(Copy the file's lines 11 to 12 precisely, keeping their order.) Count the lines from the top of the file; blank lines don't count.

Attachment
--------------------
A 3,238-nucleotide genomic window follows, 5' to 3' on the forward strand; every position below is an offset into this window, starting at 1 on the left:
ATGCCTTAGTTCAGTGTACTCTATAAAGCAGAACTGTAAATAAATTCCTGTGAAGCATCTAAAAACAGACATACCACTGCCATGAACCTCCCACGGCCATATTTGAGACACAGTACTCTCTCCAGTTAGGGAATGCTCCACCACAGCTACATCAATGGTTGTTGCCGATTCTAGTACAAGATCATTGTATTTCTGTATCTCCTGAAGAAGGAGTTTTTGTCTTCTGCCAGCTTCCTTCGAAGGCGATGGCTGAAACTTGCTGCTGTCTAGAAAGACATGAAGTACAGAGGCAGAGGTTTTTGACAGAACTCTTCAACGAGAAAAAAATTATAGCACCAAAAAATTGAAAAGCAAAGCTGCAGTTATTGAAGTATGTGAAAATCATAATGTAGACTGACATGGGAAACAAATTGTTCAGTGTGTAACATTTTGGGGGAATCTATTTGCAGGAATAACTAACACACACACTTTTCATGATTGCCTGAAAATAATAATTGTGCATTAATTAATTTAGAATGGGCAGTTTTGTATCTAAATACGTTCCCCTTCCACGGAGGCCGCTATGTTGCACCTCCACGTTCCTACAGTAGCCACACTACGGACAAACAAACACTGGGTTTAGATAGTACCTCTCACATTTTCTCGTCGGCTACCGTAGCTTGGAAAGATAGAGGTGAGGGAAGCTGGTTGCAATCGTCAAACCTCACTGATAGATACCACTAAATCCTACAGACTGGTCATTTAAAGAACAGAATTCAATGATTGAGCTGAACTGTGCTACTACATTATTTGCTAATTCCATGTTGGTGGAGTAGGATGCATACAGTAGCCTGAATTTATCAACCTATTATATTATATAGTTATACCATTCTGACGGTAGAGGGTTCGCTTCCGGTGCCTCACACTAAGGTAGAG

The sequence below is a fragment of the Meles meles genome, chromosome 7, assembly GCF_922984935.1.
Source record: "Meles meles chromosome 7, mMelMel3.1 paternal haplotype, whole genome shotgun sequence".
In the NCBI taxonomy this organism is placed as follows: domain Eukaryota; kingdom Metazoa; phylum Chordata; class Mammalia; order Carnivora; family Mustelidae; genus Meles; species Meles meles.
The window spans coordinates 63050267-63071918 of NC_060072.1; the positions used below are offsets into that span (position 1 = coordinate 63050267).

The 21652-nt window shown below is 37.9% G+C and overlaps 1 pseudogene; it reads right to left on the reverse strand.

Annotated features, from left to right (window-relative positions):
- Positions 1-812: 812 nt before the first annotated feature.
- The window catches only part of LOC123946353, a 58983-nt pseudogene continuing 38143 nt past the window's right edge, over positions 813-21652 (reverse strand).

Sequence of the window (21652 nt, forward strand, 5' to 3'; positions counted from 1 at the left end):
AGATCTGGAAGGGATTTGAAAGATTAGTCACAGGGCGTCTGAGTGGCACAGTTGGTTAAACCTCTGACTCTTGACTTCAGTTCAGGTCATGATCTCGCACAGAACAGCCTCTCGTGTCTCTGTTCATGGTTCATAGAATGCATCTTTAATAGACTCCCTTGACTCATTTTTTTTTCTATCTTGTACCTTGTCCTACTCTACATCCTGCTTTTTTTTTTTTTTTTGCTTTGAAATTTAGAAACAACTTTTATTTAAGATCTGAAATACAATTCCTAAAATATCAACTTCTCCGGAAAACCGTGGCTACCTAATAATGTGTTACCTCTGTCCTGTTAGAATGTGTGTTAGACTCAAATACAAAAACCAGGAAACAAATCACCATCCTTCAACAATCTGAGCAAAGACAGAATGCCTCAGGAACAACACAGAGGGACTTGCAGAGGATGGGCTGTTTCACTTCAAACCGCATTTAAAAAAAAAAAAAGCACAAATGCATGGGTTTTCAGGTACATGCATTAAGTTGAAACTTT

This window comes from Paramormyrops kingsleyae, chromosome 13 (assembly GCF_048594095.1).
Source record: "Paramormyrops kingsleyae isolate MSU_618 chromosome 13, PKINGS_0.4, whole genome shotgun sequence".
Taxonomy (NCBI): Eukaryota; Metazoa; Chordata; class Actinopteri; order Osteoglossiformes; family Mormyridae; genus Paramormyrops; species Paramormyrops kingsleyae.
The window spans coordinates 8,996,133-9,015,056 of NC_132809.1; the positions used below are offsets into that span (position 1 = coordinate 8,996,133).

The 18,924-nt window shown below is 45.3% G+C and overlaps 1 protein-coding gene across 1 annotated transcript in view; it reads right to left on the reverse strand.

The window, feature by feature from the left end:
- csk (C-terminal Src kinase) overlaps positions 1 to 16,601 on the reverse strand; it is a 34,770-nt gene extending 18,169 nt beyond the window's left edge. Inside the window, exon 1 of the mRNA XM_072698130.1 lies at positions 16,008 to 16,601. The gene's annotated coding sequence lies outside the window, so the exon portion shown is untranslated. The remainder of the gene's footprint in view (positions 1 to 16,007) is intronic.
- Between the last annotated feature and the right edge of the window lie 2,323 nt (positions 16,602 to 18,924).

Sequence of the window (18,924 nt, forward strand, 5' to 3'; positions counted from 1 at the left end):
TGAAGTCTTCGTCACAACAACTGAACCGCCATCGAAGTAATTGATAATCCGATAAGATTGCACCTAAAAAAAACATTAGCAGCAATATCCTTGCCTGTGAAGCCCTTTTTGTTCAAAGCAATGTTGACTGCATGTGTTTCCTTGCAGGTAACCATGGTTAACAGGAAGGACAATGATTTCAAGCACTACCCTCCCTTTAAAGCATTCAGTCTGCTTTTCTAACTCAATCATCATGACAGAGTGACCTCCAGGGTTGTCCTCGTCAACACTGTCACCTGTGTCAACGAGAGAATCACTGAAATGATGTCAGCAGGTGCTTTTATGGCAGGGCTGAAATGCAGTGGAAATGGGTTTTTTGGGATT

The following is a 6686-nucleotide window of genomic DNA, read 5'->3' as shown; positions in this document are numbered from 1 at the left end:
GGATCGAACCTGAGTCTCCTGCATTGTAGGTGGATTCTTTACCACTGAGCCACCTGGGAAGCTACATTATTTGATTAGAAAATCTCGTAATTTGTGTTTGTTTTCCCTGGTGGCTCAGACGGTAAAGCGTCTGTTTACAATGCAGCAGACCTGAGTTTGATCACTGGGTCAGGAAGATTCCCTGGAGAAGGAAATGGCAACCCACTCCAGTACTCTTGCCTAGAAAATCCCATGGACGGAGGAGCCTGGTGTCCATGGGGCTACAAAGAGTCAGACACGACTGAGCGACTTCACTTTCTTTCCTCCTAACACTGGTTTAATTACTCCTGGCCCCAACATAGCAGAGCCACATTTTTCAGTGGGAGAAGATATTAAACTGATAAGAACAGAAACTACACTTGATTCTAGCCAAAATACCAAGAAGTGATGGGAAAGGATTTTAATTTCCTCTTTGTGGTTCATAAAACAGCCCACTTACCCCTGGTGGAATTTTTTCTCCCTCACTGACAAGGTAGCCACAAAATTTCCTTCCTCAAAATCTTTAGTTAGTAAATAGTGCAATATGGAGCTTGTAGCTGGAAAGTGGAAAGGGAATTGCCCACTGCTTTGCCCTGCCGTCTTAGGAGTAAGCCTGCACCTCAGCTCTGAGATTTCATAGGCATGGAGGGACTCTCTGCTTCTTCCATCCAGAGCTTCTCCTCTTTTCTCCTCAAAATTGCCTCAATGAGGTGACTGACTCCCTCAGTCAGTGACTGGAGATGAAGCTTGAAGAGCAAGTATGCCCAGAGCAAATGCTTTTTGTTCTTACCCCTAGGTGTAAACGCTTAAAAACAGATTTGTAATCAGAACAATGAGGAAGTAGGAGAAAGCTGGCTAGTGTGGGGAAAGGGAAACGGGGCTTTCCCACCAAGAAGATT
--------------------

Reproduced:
Sequence of the window (21652 nt, forward strand, 5' to 3'; positions counted from 1 at the left end):
AGATCTGGAAGGGATTTGAAAGATTAGTCACAGGGCGTCTGAGTGGCACAGTTGGTTAAACCTCTGACTCTTGACTTCAGTTCAGGTCATGATCTCGCACAGAACAGCCTCTCGTGTCTCTGTTCATGGTTCATAGAATGCATCTTTAATAGACTCCCTTGACTCATTTTTTTTTCTATCTTGTACCTTGTCCTACTCTACATCCTGCTTTTTTTTTTTTTTTTGCTTTGAAATTTAGAAACAACTTTTATTTAAGATCTGAAATACAATTCCTAAAATATCAACTTCTCCGGAAAACCGTGGCTACCTAATAATGTGTTACCTCTGTCCTGTTAGAATGTGTGTTAGACTCAAATACAAAAACCAGGAAACAAATCACCATCCTTCAACAATCTGAGCAAAGACAGAATGCCTCAGGAACAACACAGAGGGACTTGCAGAGGATGGGCTGTTTCACTTCAAACCGCATTTAAAAAAAAAAAAAGCACAAATGCATGGGTTTTCAGGTACATGCATTAAGTTGAAACTTT